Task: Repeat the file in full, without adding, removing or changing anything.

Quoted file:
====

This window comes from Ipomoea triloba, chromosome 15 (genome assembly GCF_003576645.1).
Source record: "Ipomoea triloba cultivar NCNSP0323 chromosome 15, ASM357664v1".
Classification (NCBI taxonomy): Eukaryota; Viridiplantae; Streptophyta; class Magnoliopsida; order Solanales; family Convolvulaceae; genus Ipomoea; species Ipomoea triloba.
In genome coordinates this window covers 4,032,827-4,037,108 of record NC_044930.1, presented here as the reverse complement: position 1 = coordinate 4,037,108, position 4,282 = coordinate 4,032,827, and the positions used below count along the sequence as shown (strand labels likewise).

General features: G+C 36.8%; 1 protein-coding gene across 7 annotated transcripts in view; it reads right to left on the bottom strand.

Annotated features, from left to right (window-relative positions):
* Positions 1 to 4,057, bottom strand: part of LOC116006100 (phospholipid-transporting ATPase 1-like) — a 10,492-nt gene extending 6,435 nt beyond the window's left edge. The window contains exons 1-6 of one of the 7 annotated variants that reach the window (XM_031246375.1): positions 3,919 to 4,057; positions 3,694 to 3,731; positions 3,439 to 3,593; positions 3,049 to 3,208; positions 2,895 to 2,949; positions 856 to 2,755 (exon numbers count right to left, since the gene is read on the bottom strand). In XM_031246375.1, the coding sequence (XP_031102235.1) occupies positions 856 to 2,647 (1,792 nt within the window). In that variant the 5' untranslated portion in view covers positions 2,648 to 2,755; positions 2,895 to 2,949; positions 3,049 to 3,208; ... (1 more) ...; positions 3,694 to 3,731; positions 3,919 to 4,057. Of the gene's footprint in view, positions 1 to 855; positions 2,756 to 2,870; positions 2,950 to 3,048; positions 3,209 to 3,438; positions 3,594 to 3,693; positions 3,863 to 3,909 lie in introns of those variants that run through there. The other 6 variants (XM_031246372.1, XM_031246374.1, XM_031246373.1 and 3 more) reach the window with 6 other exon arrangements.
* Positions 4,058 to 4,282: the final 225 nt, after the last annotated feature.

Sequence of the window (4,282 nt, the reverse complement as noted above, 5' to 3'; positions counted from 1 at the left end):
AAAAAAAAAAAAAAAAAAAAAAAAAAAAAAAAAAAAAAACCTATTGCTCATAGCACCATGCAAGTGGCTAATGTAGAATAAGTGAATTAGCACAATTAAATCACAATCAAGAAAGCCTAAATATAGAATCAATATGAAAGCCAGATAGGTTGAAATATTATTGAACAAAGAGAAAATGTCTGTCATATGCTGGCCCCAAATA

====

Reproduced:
This window comes from Ipomoea triloba, chromosome 15 (genome assembly GCF_003576645.1).
Source record: "Ipomoea triloba cultivar NCNSP0323 chromosome 15, ASM357664v1".
Classification (NCBI taxonomy): Eukaryota; Viridiplantae; Streptophyta; class Magnoliopsida; order Solanales; family Convolvulaceae; genus Ipomoea; species Ipomoea triloba.
In genome coordinates this window covers 4,032,827-4,037,108 of record NC_044930.1, presented here as the reverse complement: position 1 = coordinate 4,037,108, position 4,282 = coordinate 4,032,827, and the positions used below count along the sequence as shown (strand labels likewise).

General features: G+C 36.8%; 1 protein-coding gene across 7 annotated transcripts in view; it reads right to left on the bottom strand.

Annotated features, from left to right (window-relative positions):
* Positions 1 to 4,057, bottom strand: part of LOC116006100 (phospholipid-transporting ATPase 1-like) — a 10,492-nt gene extending 6,435 nt beyond the window's left edge. The window contains exons 1-6 of one of the 7 annotated variants that reach the window (XM_031246375.1): positions 3,919 to 4,057; positions 3,694 to 3,731; positions 3,439 to 3,593; positions 3,049 to 3,208; positions 2,895 to 2,949; positions 856 to 2,755 (exon numbers count right to left, since the gene is read on the bottom strand). In XM_031246375.1, the coding sequence (XP_031102235.1) occupies positions 856 to 2,647 (1,792 nt within the window). In that variant the 5' untranslated portion in view covers positions 2,648 to 2,755; positions 2,895 to 2,949; positions 3,049 to 3,208; ... (1 more) ...; positions 3,694 to 3,731; positions 3,919 to 4,057. Of the gene's footprint in view, positions 1 to 855; positions 2,756 to 2,870; positions 2,950 to 3,048; positions 3,209 to 3,438; positions 3,594 to 3,693; positions 3,863 to 3,909 lie in introns of those variants that run through there. The other 6 variants (XM_031246372.1, XM_031246374.1, XM_031246373.1 and 3 more) reach the window with 6 other exon arrangements.
* Positions 4,058 to 4,282: the final 225 nt, after the last annotated feature.

Sequence of the window (4,282 nt, the reverse complement as noted above, 5' to 3'; positions counted from 1 at the left end):
AAAAAAAAAAAAAAAAAAAAAAAAAAAAAAAAAAAAAAACCTATTGCTCATAGCACCATGCAAGTGGCTAATGTAGAATAAGTGAATTAGCACAATTAAATCACAATCAAGAAAGCCTAAATATAGAATCAATATGAAAGCCAGATAGGTTGAAATATTATTGAACAAAGAGAAAATGTCTGTCATATGCTGGCCCCAAATA